Guest post by Matthew, in which he geeks out on growing garlic in St. Louis, complete with a crazy-detailed spreadsheet 🙂
One of the challenges of gardening is that things that work well in one place, with one soil and climate, don’t work the same way in another climate. While it isn’t perfect, the best data comes from places that are near where we’re wanting to garden. I haven’t found a lot of detailed information and recommendations for my Midwestern climate with hot, humid summers, cold winters, and fast weather changes. (If you have suggestions, I’d love to add to my reference library.) Because of this, I do quite a bit of experimenting with different techniques, spacings, varieties, etc. We’ve posted some of my results about carrots before, but today is all about garlic. Onions will come in another post.
We did one garlic tasting last year. We were unimpressed with the practical differences in taste when used as we normally use it, or really even in the roasted product. Granted, my roasting protocol could use some work. If you have a foolproof recipe for all different kinds of garlic, please let us know. Normally we just add a bulb to a dish of other food, and I think as long as it’s pretty garlicky, it’ll do. I do plan to try tasting again this year, but unless something impresses me, I think I’ll be weeding out a lot of my lower performers, or at least cutting them way back and trying to grow them from bulbils to see if they grow better with a fresh start free from soil disease.
That said, I grew 24 or 25 different kinds of garlic last year, and eliminated those that were most diseased or unsuited to my climate. This year I grew 17 kinds, plus elephant garlic, and took data for comparison. This is not a great study, as the sample sizes vary, and the growing conditions vary some, but it’s a decent set of data to start from, and much better than the information I’ve been able to find.
I asked myself what I’d need to compare garlic…
First I thought number of bulbs, total weight, and average weights for each variety.
But wait. My “Main Crop” tends to have only 4-6 huge cloves, while Inchilium Red has 8-10 plantable cloves per bulb.* For a fair comparison, I needed to know the number of bulbs, and the weight, that had to be devoted to replanting the same amount for next year. I needed more data.
My, that’s a lot of data (see PDF linked below for full data table). But hmm, this still doesn’t take into account the planting density. I mostly used 6″ spacing between plants, but planted a few sub-plots at 4” spacing, and the elephant garlic had 12” spacing.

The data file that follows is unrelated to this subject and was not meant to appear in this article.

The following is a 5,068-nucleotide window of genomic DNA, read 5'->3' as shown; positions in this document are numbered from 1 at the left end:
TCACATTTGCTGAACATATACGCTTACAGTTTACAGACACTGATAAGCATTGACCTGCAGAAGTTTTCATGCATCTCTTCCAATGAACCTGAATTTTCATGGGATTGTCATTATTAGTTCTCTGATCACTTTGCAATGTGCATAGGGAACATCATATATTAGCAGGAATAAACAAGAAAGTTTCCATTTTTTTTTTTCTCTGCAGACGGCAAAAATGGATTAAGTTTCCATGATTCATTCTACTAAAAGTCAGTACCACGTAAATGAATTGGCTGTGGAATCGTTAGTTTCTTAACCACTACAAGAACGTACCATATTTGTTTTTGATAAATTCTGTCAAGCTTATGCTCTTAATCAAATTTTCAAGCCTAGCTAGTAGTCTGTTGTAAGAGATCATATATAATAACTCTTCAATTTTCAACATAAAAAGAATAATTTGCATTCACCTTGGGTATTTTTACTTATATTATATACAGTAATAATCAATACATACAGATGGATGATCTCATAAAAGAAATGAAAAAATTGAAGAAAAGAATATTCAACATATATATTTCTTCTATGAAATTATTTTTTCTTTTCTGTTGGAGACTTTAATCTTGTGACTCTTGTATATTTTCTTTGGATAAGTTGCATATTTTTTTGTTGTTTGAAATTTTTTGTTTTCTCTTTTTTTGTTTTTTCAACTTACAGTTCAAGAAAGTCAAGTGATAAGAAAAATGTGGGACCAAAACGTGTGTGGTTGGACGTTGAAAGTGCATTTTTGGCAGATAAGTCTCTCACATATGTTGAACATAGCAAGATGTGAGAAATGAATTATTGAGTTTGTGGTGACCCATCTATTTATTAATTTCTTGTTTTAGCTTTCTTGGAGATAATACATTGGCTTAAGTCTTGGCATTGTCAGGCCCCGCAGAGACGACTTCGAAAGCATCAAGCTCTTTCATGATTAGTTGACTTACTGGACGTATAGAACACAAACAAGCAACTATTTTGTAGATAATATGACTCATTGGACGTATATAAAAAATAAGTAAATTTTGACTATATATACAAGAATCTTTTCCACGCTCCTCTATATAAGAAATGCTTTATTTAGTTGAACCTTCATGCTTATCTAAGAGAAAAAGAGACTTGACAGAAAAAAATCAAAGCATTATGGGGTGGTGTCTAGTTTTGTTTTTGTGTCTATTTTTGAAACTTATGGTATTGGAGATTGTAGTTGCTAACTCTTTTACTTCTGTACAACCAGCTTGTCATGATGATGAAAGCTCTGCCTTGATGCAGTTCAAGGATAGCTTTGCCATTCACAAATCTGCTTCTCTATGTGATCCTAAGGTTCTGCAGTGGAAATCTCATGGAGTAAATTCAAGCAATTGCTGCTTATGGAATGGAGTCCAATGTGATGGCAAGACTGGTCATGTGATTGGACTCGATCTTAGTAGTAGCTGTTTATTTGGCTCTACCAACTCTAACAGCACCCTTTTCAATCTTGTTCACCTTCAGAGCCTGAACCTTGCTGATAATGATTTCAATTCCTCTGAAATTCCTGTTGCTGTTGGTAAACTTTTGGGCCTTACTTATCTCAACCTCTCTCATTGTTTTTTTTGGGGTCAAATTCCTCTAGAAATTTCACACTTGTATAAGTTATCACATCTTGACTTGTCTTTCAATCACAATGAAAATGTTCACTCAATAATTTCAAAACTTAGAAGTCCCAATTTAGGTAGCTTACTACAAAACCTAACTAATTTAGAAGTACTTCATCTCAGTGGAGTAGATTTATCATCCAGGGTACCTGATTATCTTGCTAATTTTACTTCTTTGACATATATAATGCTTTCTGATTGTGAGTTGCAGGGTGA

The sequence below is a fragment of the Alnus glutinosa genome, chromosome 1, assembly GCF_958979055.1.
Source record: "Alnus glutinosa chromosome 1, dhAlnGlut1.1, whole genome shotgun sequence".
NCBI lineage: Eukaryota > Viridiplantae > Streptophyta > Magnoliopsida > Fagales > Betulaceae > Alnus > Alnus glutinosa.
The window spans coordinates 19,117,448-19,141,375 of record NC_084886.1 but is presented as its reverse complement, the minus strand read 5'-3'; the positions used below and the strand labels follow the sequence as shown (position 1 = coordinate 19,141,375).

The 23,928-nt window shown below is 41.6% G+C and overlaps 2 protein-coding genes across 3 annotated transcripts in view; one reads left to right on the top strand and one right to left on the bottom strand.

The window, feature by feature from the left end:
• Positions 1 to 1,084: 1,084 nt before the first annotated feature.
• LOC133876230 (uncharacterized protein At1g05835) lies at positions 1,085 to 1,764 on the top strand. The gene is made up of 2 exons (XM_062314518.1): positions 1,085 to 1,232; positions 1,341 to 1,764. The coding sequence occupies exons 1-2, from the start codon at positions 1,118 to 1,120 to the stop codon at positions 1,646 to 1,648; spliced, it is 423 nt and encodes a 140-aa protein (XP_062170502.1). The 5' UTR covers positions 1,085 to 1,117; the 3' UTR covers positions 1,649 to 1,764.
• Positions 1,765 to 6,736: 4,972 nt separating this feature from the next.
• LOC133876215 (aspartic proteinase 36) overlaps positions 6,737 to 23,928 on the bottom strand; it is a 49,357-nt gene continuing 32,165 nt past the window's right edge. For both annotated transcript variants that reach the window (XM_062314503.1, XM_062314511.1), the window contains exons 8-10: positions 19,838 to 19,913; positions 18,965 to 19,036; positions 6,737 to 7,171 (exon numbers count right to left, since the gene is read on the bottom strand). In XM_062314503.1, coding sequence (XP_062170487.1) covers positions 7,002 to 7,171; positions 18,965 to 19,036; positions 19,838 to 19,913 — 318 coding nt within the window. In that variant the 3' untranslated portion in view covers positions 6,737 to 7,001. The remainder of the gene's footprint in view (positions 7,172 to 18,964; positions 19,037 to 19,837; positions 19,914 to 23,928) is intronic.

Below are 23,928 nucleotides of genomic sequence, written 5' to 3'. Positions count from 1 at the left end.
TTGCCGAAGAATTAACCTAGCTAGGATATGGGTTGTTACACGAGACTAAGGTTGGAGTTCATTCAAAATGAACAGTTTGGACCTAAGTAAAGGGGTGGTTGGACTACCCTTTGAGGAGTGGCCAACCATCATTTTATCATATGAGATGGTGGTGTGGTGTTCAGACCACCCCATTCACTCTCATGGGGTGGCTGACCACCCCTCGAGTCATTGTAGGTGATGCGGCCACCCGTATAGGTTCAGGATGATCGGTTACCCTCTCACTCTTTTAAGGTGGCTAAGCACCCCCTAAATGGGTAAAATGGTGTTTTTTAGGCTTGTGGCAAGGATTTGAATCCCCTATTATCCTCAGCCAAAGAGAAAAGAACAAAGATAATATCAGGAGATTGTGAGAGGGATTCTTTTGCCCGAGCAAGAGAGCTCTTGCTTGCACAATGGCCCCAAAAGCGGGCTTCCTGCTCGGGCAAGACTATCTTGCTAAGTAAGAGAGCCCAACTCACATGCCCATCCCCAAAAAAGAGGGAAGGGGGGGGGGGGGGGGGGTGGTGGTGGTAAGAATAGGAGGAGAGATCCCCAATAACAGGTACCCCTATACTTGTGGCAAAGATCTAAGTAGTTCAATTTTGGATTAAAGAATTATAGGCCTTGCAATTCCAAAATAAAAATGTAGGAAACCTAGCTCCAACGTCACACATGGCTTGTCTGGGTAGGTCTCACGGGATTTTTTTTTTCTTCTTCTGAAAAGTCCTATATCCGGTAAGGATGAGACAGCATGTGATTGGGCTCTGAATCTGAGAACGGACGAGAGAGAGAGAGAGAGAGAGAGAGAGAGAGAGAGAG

I realized the productivity was probably my best measure, and that I could capture that with lbs of eaters per square foot total needed to grow the variety, including the footage for replants. To get that I added the sq feet total for variety including replant, lbs of eaters, and productivity (shaded in gray in the PDF linked below).
Garlic for blog Planning 9.15.2014
When I added that in, I also adjusted the elephant garlic for space, and it’s productivity came out as low middle of the pack. The Broadleaf Czech at 4” was essentially just as productive as Broadleaf Czech at 6”, but no better. I’ll repeat the experiment on a small scale, but it certainly suggests that for Broadleaf Czech, and possibly other softneck varieties, the 4” spacing is just too tight. Why have smaller cloves if you can have the same total weight and larger cloves?
On the other hand, Main Crop at 4” was significantly more productive than Main Crop at 6”: 7.48 oz/sq foot vs. 4.85 oz/sq foot (possibly contaminated with Music or Russ Giant) or 3.86. 4” was between 1.5 and 2x as productive. Since it only has 4-6 cloves generally, I’ll probably continue trying significant amounts of 4” Main Crop, and possibly other high yielding hardnecks too.
So, for St. Louis, from my data, German White (a.k.a. German Extra Hardy or many other names), Russian Giant, Silver Rose, Inchilium Red, Broadleaf Czech, Asian Tempest, Siberian, and Shantung Purple, Kettleriver Giant, and Elephant Garlic (in order of productivity). I’ll grow a little of the others to check my data next year, and I may start growing some from bulbils to see if that increases the yield of the other cultivars . . . IF my taste test reveals that it makes a difference for our uses. If not, I’ll just focus on the top ten producers, and once I have results from a few years, drop it down to the top three to five.
Other garlic resources:
- https://www.garlicfarm.ca/growing-garlic.htm – detailed growing information including on growing from bulbils
- http://www.rickertville.com/garlic-varieties.html – some of the most detailed data on varieties for sale, but still not as much detail as I’m collecting
*Our best guess is that our “Main Crop” is German White/Extra Hardy, but we’re not quite sure.
Holy Moly! That’s quite the detailed approach to garlic planting. I didn’t even know there were different varieties! I’ve been trying for 4-5 years to grow garlic without success. My problem is that the stalks all turn brown and die long before they ever send up any scapes or produce bulbs that are big enough to eat. I’ve been assuming that they just weren’t getting enough water, but maybe it’s something else. Any clues? 🙂
How are you growing it? When are you planting? What spacing are you using? Where did you get the seed garlic? Planting is typically done after the first frost. Southern Exposure seed exchange has good detailed growing instructions on the link above. I’d suggest using either a beautiful large bulb from a local garlic grower, or buying from a respected grower online. Dave’s garden page has independent reviews of garden suppliers.